17. The State’s decades-long tolerance (and, indeed, even promotion) of commercial overfishing, as well the use of commercial practices that result in overfishing or enormous resource wastage, have resulted in the decline of other fish species. Southern Flounder (Paralichthys legthostigma) and Striped Bass are examples. Draconian measures will likely be needed to save these stocks from suffering the same fate as the River Herring.
18. The consequence of the State’s mismanagement of coastal fisheries resources is that it has eliminated or, at a minimum, severely curtailed the public’s right to fish for those species. Increasingly more restrictive “public fishing limits” is one indicator of that curtailment. Examples are “open” seasons, minimum size limits, and the number of fish of any species the fishing public is lawfully allowed to keep. In North Carolina, public fishing limits have steadily become more restrictive over time for many coastal fish species that have been historically important to the public. Many North Carolina residents who once avidly pursued coasting fishing have, out of frustration over the inability to catch fish, given it up for other pursuits.
19. While North Carolina statutes expressly recognize the historical importance of public subsistence fishing in our State, the State’s mismanagement and resultant stock declines have rendered subsistence fishing virtually impossible coastwide. Piers that once dotted the coast, where citizens often stood shoulder-to-shoulder to harvest the reliable annual “runs” of migratory fish species, have slowly disappeared. The piers that remain sit empty much of the time.
20. As another indicator of the poor health of our coastal fisheries resources, commercial landings of most coastal finfish stocks or species in North Carolina have likewise steadily declined since the 1980s to historic lows. Managing coastal fish stocks in the overall public interest would result not only in the ability of the fishing public to exercise its constitutionally-protected, public-trust right to fish, but would mean an overall increase in stock size, with more fish allocable to the commercial sector as well.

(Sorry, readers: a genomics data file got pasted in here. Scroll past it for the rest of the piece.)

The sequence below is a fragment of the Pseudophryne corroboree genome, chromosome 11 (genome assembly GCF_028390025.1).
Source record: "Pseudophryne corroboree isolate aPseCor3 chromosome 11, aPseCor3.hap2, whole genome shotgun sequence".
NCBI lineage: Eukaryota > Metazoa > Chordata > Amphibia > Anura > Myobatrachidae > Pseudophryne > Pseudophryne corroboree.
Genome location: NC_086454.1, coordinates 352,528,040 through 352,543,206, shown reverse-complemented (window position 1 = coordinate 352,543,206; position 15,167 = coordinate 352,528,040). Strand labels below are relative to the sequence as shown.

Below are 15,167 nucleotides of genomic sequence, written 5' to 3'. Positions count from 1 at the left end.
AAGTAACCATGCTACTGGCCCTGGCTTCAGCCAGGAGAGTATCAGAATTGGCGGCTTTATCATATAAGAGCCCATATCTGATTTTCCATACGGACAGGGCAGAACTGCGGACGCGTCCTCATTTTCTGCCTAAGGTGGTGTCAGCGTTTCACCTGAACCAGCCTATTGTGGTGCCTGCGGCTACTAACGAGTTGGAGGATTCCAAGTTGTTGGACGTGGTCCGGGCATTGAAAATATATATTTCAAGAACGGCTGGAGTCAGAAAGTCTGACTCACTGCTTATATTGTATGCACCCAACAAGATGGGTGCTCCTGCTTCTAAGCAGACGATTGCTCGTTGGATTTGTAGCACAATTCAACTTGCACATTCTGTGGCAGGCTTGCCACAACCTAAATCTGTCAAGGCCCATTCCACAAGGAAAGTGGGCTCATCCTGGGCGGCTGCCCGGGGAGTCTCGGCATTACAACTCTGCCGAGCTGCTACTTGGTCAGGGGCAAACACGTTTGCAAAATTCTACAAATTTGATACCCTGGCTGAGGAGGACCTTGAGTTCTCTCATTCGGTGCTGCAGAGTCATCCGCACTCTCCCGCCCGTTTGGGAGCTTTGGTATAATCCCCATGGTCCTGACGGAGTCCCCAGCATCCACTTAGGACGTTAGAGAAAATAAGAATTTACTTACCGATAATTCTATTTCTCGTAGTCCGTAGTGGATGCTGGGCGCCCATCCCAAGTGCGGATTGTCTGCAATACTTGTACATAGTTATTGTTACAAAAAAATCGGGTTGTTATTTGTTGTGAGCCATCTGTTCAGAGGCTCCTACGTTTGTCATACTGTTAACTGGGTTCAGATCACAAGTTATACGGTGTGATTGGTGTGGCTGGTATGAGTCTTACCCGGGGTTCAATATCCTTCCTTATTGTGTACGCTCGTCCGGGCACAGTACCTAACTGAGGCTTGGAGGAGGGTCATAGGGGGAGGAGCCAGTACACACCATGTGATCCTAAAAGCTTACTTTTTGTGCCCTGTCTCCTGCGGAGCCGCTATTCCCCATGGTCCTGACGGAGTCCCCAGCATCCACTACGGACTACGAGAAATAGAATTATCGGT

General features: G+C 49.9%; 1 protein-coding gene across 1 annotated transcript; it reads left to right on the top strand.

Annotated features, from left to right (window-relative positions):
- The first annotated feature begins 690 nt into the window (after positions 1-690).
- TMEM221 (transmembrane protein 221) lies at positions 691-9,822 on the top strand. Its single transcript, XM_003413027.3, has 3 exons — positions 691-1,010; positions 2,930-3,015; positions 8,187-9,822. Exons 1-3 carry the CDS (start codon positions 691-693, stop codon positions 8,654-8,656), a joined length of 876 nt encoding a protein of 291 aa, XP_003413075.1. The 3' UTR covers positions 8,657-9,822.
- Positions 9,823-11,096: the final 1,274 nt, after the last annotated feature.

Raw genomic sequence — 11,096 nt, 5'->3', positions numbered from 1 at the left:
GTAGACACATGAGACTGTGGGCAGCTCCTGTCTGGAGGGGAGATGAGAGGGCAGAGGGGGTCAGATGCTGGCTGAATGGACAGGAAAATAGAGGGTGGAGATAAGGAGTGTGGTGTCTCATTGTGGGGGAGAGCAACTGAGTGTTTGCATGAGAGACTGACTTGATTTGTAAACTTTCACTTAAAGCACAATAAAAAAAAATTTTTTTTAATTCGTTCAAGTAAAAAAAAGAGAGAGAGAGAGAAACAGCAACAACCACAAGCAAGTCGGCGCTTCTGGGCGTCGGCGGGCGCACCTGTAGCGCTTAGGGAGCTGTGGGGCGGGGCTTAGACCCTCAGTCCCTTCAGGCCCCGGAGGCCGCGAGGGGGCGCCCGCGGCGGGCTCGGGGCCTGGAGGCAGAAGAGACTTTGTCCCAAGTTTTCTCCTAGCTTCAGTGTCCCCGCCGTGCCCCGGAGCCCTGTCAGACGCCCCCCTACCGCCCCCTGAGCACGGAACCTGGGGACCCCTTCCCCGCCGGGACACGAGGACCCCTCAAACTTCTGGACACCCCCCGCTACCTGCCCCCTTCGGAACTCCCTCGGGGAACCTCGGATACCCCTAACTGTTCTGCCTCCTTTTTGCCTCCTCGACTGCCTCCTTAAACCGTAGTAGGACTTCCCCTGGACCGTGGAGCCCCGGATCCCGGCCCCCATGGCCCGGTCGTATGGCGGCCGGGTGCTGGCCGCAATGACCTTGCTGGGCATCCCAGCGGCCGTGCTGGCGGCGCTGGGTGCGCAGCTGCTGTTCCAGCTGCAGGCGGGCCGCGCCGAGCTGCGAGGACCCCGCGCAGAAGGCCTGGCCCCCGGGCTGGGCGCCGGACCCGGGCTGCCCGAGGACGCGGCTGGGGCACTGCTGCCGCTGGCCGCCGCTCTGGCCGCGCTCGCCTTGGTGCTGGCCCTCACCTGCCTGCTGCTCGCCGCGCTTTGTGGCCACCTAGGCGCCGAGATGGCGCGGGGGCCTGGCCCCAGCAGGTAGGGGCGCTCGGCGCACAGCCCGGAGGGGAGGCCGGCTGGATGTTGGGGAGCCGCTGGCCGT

21. As described below, both the General Assembly and the State’s administrative agencies have been culpable for the long-term demise, current poor condition, and continuing decline of our coastal fisheries resources. The cumulative result of these failings has been unimpeded, staggering resource wastage; chronic overfishing of multiple species of coastal finfish; an inability to reach the stated statutory objective of sustainable harvests and stock viabilities, as independently required under the public-trust doctrine; and resultant economic harm to North Carolina’s coastal economy.
22. With North Carolina’s public-trust, coastal fisheries resources in continuing decline and in serious jeopardy, the Plaintiffs bring this action to hold the State accountable.